Psychoanalytic Understanding of Violence and Suicide (1999) was based on at least 10 years work with a group of young adults. Perelberg describes how, in the course of trying to understand and psychoanalytically treat a violent young man, she began to identify in his material a plot or narrative that expressed an unconscious phantasy, a personal myth—namely, that he was born of violent intercourse between his mother and himself; no father was involved in his conception. This phantasy had attained the status of belief. The patient’s view of the primal scene was that it was particularly violent and destructive. This core phantasy was expressed in his acts of violence. The violent act tells a story—a personal myth of creation—and contains both pre-oedipal and distorted oedipal theories. Perelberg also discusses issues of technique in the treatment of violent patients. They need to feel they can terrorize their analyst in order to feel safe in the consulting room. Interpretations that centre on this experience—which are ultimately based on the analyst’s countertransference—have an important impact on the patient; in the case of Perelberg’s patient, they paved the way for violence to give way to depressive feelings.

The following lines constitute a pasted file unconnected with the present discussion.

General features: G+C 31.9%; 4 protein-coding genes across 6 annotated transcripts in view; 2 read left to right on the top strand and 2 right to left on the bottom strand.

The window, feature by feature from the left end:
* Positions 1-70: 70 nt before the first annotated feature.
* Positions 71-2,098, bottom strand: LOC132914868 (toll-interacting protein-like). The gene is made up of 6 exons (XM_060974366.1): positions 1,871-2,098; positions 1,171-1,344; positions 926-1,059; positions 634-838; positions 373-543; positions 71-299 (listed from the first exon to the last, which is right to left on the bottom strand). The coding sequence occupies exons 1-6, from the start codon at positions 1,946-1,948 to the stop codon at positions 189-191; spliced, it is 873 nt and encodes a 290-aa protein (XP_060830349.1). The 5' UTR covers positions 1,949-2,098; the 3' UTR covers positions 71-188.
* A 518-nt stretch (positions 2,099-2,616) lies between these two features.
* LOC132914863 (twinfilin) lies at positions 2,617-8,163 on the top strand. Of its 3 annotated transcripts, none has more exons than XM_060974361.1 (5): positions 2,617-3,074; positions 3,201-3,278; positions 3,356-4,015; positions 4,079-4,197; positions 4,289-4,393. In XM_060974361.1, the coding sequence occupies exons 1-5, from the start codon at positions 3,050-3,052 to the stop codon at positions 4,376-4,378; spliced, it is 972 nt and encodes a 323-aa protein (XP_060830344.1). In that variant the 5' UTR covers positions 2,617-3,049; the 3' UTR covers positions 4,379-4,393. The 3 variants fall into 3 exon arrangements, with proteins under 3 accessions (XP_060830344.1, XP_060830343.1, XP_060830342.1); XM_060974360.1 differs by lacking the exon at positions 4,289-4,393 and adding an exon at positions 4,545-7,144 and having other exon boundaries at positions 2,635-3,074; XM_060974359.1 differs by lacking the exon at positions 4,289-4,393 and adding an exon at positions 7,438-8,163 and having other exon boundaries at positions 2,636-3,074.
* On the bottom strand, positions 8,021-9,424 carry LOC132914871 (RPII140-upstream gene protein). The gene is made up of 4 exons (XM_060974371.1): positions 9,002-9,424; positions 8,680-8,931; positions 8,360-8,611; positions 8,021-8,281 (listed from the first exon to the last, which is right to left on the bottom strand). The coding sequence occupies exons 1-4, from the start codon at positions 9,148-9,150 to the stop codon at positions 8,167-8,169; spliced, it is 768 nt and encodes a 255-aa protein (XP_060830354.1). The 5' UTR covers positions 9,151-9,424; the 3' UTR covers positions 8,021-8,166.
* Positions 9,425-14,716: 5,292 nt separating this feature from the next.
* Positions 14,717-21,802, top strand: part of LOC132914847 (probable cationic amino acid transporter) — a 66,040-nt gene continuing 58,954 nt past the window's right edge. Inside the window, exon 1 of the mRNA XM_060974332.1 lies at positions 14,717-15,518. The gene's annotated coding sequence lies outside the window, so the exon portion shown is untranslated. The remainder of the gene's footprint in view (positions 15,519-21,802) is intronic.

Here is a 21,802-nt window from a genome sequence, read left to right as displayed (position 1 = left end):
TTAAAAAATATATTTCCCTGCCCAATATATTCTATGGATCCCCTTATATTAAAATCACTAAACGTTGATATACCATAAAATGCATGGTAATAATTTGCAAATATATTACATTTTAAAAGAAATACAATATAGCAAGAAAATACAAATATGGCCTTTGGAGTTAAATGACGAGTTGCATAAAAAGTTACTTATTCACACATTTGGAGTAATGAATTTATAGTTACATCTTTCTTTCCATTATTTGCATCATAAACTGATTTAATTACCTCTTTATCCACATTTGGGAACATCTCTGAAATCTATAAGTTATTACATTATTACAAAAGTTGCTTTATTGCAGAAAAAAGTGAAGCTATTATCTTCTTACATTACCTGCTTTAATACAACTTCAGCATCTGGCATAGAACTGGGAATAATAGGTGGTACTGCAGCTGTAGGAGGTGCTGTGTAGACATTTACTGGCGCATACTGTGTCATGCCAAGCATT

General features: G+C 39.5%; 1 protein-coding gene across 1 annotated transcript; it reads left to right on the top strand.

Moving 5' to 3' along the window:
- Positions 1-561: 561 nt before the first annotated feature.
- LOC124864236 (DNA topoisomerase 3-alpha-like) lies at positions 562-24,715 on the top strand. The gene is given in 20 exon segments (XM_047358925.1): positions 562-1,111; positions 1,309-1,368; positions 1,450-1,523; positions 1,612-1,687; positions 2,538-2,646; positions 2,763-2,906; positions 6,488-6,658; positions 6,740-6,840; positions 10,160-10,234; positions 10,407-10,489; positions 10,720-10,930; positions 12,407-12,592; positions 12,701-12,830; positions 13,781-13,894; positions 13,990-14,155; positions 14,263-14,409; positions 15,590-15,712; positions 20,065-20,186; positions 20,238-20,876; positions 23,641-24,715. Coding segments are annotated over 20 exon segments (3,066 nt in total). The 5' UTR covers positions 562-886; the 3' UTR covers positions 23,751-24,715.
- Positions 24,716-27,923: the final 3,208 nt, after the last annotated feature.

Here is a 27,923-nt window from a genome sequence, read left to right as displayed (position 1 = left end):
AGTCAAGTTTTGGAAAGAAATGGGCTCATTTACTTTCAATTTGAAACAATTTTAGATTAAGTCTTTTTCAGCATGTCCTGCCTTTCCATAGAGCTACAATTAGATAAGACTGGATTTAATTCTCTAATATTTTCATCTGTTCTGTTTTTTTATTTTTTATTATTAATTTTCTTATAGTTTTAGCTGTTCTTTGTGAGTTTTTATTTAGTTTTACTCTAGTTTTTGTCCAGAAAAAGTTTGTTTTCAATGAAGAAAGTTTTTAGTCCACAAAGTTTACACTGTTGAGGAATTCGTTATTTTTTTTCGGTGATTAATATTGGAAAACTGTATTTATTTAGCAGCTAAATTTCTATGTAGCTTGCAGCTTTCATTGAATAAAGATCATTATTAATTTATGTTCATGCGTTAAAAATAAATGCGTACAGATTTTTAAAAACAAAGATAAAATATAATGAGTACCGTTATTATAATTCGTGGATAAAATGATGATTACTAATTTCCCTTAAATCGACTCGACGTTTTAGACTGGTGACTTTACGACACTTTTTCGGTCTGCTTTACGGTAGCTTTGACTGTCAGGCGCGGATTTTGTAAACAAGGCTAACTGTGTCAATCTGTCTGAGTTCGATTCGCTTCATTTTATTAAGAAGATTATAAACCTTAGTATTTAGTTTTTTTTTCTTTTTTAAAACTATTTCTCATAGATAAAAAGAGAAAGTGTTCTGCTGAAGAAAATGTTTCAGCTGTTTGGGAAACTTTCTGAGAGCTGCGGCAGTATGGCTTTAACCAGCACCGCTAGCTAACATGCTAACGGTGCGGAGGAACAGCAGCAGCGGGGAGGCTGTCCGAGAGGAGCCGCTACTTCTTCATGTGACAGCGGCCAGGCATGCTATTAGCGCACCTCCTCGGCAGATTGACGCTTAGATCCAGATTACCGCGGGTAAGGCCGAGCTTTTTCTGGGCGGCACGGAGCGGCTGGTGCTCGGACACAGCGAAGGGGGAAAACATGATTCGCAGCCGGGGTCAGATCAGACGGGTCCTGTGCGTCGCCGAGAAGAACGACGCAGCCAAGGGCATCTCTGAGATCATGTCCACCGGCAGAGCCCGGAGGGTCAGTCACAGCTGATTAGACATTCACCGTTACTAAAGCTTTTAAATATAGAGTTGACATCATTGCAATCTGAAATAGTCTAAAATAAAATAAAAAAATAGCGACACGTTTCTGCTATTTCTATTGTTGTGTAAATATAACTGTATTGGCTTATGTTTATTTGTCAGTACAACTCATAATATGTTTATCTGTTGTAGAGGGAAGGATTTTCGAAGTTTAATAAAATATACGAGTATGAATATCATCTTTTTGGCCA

Perelberg, R.J. (1995). A Core Phantasy in Violence. Int. J. Psycho-Anal., 76:1215-1231.
Perelberg, R.J. (1999). The Interplay Between Identifications and Identity in the Analysis of a Violent Young Man. Int. J. Psycho-Anal., 80:31-45
Perelberg, R.J .(1997) Psychoanalytic Understanding of violence and suicide. London: Routledge and The New Library of Psychoanalysis